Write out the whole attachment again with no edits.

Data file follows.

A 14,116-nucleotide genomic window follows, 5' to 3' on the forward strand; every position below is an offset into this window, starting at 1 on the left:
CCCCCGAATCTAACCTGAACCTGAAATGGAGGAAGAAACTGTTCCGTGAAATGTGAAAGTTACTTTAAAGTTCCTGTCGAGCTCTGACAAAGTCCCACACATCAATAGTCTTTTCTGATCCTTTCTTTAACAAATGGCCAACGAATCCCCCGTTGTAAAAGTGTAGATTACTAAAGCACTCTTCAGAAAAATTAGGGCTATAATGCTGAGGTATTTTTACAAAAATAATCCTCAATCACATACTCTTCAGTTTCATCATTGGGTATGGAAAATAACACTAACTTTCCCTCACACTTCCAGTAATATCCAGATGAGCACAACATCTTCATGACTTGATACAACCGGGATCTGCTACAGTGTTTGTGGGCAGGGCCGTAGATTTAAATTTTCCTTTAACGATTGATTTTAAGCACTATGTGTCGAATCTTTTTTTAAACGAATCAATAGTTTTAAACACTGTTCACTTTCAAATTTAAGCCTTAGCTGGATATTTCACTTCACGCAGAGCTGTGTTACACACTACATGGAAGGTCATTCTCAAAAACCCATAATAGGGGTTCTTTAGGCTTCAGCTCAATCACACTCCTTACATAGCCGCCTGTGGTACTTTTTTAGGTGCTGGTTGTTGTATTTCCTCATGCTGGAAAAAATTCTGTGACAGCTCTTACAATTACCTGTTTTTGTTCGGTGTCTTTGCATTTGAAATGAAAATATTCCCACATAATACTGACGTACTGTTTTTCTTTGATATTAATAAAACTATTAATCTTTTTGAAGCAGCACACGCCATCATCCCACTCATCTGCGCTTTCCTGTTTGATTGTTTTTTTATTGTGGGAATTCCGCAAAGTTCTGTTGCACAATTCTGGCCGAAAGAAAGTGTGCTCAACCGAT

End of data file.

A 14,116-nucleotide genomic window follows, 5' to 3' on the forward strand; every position below is an offset into this window, starting at 1 on the left:
CCCCCGAATCTAACCTGAACCTGAAATGGAGGAAGAAACTGTTCCGTGAAATGTGAAAGTTACTTTAAAGTTCCTGTCGAGCTCTGACAAAGTCCCACACATCAATAGTCTTTTCTGATCCTTTCTTTAACAAATGGCCAACGAATCCCCCGTTGTAAAAGTGTAGATTACTAAAGCACTCTTCAGAAAAATTAGGGCTATAATGCTGAGGTATTTTTACAAAAATAATCCTCAATCACATACTCTTCAGTTTCATCATTGGGTATGGAAAATAACACTAACTTTCCCTCACACTTCCAGTAATATCCAGATGAGCACAACATCTTCATGACTTGATACAACCGGGATCTGCTACAGTGTTTGTGGGCAGGGCCGTAGATTTAAATTTTCCTTTAACGATTGATTTTAAGCACTATGTGTCGAATCTTTTTTTAAACGAATCAATAGTTTTAAACACTGTTCACTTTCAAATTTAAGCCTTAGCTGGATATTTCACTTCACGCAGAGCTGTGTTACACACTACATGGAAGGTCATTCTCAAAAACCCATAATAGGGGTTCTTTAGGCTTCAGCTCAATCACACTCCTTACATAGCCGCCTGTGGTACTTTTTTAGGTGCTGGTTGTTGTATTTCCTCATGCTGGAAAAAATTCTGTGACAGCTCTTACAATTACCTGTTTTTGTTCGGTGTCTTTGCATTTGAAATGAAAATATTCCCACATAATACTGACGTACTGTTTTTCTTTGATATTAATAAAACTATTAATCTTTTTGAAGCAGCACACGCCATCATCCCACTCATCTGCGCTTTCCTGTTTGATTGTTTTTTTATTGTGGGAATTCCGCAAAGTTCTGTTGCACAATTCTGGCCGAAAGAAAGTGTGCTCAACCGAT